Approximately 43 percent of manganese is stored in the bones. Taking manganese in combination with other bone-building minerals may help prevent bone loss, especially in older women. (10, 11)
In a 2004 study, a capsule containing manganese along with vitamin D, calcium, magnesium, zinc and boron was found to increase bone density in 334 women with weak bones. (12)
Including a serving of chestnuts in your diet, along with other bone-enhancing nutrients, could help keep your bones strong and ward off osteoporosis.
6. Improves Brain Function
Chestnuts are plentiful in several B vitamins, including thiamine, vitamin B6, riboflavin and folate. These vitamins are essential to keeping your brain healthy and protecting against disease.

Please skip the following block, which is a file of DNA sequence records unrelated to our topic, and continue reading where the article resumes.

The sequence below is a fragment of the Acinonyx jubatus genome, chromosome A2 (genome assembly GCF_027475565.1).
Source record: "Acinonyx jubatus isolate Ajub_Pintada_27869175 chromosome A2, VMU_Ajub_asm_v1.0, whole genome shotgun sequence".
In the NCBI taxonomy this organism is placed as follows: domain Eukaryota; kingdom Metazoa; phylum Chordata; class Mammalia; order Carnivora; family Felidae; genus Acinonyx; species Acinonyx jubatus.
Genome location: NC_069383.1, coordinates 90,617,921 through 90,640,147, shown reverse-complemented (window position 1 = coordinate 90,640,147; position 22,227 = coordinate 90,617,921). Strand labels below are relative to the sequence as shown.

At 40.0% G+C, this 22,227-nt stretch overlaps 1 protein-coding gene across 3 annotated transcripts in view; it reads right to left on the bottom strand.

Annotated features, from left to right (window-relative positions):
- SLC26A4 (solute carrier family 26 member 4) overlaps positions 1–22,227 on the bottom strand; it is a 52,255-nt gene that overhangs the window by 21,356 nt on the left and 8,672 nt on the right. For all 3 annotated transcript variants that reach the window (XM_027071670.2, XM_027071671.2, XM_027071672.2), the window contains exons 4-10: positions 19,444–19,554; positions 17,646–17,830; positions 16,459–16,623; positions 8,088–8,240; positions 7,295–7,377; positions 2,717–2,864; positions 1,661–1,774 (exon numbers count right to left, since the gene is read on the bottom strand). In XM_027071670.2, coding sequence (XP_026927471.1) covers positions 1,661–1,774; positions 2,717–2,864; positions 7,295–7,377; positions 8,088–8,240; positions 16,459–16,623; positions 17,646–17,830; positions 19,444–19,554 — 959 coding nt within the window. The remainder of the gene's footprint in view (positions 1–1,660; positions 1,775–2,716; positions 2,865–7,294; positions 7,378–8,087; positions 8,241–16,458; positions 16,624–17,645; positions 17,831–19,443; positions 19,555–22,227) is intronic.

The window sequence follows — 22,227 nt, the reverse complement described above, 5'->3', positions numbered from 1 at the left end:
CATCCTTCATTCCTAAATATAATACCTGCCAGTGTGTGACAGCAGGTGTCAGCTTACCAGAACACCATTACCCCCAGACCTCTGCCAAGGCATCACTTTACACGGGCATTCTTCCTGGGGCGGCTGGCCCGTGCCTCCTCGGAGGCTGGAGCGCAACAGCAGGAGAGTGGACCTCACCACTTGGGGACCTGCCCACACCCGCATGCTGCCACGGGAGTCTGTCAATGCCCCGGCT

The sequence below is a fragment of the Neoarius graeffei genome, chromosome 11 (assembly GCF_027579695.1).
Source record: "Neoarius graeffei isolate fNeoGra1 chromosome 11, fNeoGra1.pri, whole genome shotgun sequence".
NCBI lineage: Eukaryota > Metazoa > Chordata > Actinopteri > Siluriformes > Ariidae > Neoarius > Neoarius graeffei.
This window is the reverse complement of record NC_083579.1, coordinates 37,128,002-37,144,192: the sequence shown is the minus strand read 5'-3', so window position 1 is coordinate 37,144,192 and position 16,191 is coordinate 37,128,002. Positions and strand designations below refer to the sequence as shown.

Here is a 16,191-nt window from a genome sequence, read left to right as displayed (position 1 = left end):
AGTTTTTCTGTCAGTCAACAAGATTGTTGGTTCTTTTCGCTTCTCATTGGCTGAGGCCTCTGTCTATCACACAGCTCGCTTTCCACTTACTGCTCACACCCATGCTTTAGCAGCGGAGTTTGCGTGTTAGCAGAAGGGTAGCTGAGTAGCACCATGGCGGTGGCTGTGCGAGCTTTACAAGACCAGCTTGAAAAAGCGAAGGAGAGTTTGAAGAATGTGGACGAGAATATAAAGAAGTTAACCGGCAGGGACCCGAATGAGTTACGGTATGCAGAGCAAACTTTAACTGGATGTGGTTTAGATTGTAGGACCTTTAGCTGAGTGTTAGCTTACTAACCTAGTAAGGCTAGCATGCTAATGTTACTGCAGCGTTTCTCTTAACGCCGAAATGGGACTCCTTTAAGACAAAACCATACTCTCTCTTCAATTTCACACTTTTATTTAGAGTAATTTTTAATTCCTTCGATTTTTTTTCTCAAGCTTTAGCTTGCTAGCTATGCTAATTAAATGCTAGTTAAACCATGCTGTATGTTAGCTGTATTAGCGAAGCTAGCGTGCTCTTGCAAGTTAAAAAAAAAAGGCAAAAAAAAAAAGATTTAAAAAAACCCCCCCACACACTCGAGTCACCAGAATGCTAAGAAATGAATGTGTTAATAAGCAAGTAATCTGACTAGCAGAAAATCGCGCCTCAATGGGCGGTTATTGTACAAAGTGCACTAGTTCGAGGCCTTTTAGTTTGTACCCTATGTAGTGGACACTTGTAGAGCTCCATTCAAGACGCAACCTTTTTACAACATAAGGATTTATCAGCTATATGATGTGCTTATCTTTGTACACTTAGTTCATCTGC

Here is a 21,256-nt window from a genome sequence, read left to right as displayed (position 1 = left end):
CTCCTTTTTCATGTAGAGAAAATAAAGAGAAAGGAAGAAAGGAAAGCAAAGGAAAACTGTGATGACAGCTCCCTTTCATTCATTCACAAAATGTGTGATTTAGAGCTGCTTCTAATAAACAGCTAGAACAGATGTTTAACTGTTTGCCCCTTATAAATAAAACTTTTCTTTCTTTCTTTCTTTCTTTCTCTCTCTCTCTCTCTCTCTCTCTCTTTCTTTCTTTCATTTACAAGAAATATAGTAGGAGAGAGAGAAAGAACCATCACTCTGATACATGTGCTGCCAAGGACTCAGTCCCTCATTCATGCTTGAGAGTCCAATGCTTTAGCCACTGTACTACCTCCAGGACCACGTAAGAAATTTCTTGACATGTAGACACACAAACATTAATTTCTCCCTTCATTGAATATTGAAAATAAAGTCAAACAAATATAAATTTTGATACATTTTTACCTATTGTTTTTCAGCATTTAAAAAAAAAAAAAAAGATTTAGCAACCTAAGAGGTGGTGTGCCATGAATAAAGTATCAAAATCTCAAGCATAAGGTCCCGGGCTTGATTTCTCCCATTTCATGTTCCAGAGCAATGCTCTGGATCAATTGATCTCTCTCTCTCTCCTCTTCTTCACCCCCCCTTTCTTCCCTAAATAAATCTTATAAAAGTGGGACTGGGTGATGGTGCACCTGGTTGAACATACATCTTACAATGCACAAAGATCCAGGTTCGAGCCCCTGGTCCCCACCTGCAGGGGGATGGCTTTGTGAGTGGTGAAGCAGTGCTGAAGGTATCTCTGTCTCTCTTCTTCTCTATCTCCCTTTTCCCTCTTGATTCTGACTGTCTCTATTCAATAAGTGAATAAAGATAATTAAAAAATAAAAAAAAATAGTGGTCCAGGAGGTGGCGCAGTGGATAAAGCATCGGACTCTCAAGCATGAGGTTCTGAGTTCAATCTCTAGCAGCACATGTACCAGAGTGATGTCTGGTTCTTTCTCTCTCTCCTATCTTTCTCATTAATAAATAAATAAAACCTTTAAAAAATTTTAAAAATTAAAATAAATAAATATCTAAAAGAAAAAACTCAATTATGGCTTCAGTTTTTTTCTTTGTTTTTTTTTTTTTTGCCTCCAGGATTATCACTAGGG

Deficiencies in any of these B vitamins can cause problems with cognition. Thiamine deficiency, for example, can lead to delirium while a folate deficiency can impair brain development in children. (13, 14)
A 2016 study supplemented elderly participants with folic acid for one year and found that it helped improve cognitive performance while also reducing levels of certain markers of inflammation. (15) Another study in Nutrition Journal showed that increased B vitamin intake was positively associated with cognitive function in elderly participants with mild cognitive impairment and Alzheimer’s disease. (16)
To make sure you’re meeting your B vitamin needs and help optimize brain health, eat plenty of protein-rich foods, and consider adding a serving or two of chestnuts each day.
Ten kernels (or approximately 84 grams) of roasted chestnuts contain approximately: (17)
- 206 calories
- 44.5 grams carbohydrates
- 2.7 grams protein
- 1.8 grams fat
- 4.3 grams fiber
- 1 milligram manganese (50 percent DV)